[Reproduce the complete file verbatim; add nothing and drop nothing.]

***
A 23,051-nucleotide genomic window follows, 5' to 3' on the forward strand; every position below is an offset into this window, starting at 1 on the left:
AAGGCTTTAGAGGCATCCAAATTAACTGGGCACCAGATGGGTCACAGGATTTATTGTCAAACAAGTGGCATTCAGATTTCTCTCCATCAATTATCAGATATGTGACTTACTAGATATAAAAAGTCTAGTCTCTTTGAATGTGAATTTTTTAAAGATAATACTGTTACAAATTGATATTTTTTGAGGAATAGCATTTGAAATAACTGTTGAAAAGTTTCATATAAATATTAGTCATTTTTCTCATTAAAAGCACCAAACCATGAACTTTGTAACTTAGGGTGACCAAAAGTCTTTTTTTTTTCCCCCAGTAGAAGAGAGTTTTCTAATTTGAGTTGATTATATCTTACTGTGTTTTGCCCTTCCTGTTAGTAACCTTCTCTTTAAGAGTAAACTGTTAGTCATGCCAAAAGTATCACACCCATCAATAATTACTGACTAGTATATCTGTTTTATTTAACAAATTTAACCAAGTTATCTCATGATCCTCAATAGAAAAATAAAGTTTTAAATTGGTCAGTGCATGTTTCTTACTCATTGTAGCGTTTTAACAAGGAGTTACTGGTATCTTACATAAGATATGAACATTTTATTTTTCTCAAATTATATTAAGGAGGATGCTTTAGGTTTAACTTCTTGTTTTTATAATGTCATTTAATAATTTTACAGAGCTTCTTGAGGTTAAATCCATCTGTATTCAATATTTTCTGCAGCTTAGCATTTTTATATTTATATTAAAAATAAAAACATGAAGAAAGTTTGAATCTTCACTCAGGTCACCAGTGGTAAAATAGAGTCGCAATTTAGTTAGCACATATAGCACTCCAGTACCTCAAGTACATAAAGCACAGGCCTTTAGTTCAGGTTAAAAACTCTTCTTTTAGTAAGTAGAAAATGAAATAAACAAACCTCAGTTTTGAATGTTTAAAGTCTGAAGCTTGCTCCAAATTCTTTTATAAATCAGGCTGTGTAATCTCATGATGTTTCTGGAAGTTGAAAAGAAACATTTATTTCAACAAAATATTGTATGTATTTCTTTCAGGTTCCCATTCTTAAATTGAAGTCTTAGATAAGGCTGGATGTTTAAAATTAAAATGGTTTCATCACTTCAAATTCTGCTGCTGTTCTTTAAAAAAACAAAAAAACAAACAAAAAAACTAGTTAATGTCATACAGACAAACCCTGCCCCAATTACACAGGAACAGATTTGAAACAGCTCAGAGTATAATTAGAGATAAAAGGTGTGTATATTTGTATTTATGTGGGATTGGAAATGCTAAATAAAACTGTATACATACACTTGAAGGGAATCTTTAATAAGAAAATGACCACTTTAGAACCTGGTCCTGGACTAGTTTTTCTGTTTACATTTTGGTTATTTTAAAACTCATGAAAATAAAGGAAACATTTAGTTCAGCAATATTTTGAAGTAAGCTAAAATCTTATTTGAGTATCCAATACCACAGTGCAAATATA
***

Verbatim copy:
A 23,051-nucleotide genomic window follows, 5' to 3' on the forward strand; every position below is an offset into this window, starting at 1 on the left:
AAGGCTTTAGAGGCATCCAAATTAACTGGGCACCAGATGGGTCACAGGATTTATTGTCAAACAAGTGGCATTCAGATTTCTCTCCATCAATTATCAGATATGTGACTTACTAGATATAAAAAGTCTAGTCTCTTTGAATGTGAATTTTTTAAAGATAATACTGTTACAAATTGATATTTTTTGAGGAATAGCATTTGAAATAACTGTTGAAAAGTTTCATATAAATATTAGTCATTTTTCTCATTAAAAGCACCAAACCATGAACTTTGTAACTTAGGGTGACCAAAAGTCTTTTTTTTTTCCCCCAGTAGAAGAGAGTTTTCTAATTTGAGTTGATTATATCTTACTGTGTTTTGCCCTTCCTGTTAGTAACCTTCTCTTTAAGAGTAAACTGTTAGTCATGCCAAAAGTATCACACCCATCAATAATTACTGACTAGTATATCTGTTTTATTTAACAAATTTAACCAAGTTATCTCATGATCCTCAATAGAAAAATAAAGTTTTAAATTGGTCAGTGCATGTTTCTTACTCATTGTAGCGTTTTAACAAGGAGTTACTGGTATCTTACATAAGATATGAACATTTTATTTTTCTCAAATTATATTAAGGAGGATGCTTTAGGTTTAACTTCTTGTTTTTATAATGTCATTTAATAATTTTACAGAGCTTCTTGAGGTTAAATCCATCTGTATTCAATATTTTCTGCAGCTTAGCATTTTTATATTTATATTAAAAATAAAAACATGAAGAAAGTTTGAATCTTCACTCAGGTCACCAGTGGTAAAATAGAGTCGCAATTTAGTTAGCACATATAGCACTCCAGTACCTCAAGTACATAAAGCACAGGCCTTTAGTTCAGGTTAAAAACTCTTCTTTTAGTAAGTAGAAAATGAAATAAACAAACCTCAGTTTTGAATGTTTAAAGTCTGAAGCTTGCTCCAAATTCTTTTATAAATCAGGCTGTGTAATCTCATGATGTTTCTGGAAGTTGAAAAGAAACATTTATTTCAACAAAATATTGTATGTATTTCTTTCAGGTTCCCATTCTTAAATTGAAGTCTTAGATAAGGCTGGATGTTTAAAATTAAAATGGTTTCATCACTTCAAATTCTGCTGCTGTTCTTTAAAAAAACAAAAAAACAAACAAAAAAACTAGTTAATGTCATACAGACAAACCCTGCCCCAATTACACAGGAACAGATTTGAAACAGCTCAGAGTATAATTAGAGATAAAAGGTGTGTATATTTGTATTTATGTGGGATTGGAAATGCTAAATAAAACTGTATACATACACTTGAAGGGAATCTTTAATAAGAAAATGACCACTTTAGAACCTGGTCCTGGACTAGTTTTTCTGTTTACATTTTGGTTATTTTAAAACTCATGAAAATAAAGGAAACATTTAGTTCAGCAATATTTTGAAGTAAGCTAAAATCTTATTTGAGTATCCAATACCACAGTGCAAATATA